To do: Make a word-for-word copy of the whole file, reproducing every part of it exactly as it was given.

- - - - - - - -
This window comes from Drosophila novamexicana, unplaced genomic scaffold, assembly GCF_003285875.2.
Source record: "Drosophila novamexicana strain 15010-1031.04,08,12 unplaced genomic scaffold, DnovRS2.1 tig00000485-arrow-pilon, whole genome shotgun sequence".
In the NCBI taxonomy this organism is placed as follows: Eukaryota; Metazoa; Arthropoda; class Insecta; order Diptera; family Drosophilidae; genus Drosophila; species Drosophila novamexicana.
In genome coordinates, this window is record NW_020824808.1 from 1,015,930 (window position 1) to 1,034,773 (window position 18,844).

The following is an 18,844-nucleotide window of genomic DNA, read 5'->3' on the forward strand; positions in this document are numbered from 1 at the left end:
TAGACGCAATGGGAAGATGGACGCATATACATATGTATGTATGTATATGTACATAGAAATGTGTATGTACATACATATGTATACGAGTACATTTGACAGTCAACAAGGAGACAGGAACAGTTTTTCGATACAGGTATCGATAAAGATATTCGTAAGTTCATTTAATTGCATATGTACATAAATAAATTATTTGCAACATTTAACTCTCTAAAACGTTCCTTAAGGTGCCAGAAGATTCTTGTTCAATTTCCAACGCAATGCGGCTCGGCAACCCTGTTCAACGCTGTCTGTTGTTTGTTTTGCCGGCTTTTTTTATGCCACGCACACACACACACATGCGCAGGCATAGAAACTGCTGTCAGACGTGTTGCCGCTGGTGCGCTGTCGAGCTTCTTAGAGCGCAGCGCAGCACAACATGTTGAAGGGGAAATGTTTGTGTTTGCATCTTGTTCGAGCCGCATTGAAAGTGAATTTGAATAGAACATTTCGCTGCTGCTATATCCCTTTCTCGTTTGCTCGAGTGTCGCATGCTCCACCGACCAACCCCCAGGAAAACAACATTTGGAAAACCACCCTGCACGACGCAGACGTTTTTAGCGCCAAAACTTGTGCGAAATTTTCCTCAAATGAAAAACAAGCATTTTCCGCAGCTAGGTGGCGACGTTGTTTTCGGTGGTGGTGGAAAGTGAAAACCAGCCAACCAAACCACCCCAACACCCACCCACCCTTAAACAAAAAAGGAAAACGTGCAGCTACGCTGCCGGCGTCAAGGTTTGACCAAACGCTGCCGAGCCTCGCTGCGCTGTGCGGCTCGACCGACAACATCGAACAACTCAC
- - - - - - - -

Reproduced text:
This window comes from Drosophila novamexicana, unplaced genomic scaffold, assembly GCF_003285875.2.
Source record: "Drosophila novamexicana strain 15010-1031.04,08,12 unplaced genomic scaffold, DnovRS2.1 tig00000485-arrow-pilon, whole genome shotgun sequence".
In the NCBI taxonomy this organism is placed as follows: Eukaryota; Metazoa; Arthropoda; class Insecta; order Diptera; family Drosophilidae; genus Drosophila; species Drosophila novamexicana.
In genome coordinates, this window is record NW_020824808.1 from 1,015,930 (window position 1) to 1,034,773 (window position 18,844).

The following is an 18,844-nucleotide window of genomic DNA, read 5'->3' on the forward strand; positions in this document are numbered from 1 at the left end:
TAGACGCAATGGGAAGATGGACGCATATACATATGTATGTATGTATATGTACATAGAAATGTGTATGTACATACATATGTATACGAGTACATTTGACAGTCAACAAGGAGACAGGAACAGTTTTTCGATACAGGTATCGATAAAGATATTCGTAAGTTCATTTAATTGCATATGTACATAAATAAATTATTTGCAACATTTAACTCTCTAAAACGTTCCTTAAGGTGCCAGAAGATTCTTGTTCAATTTCCAACGCAATGCGGCTCGGCAACCCTGTTCAACGCTGTCTGTTGTTTGTTTTGCCGGCTTTTTTTATGCCACGCACACACACACACATGCGCAGGCATAGAAACTGCTGTCAGACGTGTTGCCGCTGGTGCGCTGTCGAGCTTCTTAGAGCGCAGCGCAGCACAACATGTTGAAGGGGAAATGTTTGTGTTTGCATCTTGTTCGAGCCGCATTGAAAGTGAATTTGAATAGAACATTTCGCTGCTGCTATATCCCTTTCTCGTTTGCTCGAGTGTCGCATGCTCCACCGACCAACCCCCAGGAAAACAACATTTGGAAAACCACCCTGCACGACGCAGACGTTTTTAGCGCCAAAACTTGTGCGAAATTTTCCTCAAATGAAAAACAAGCATTTTCCGCAGCTAGGTGGCGACGTTGTTTTCGGTGGTGGTGGAAAGTGAAAACCAGCCAACCAAACCACCCCAACACCCACCCACCCTTAAACAAAAAAGGAAAACGTGCAGCTACGCTGCCGGCGTCAAGGTTTGACCAAACGCTGCCGAGCCTCGCTGCGCTGTGCGGCTCGACCGACAACATCGAACAACTCAC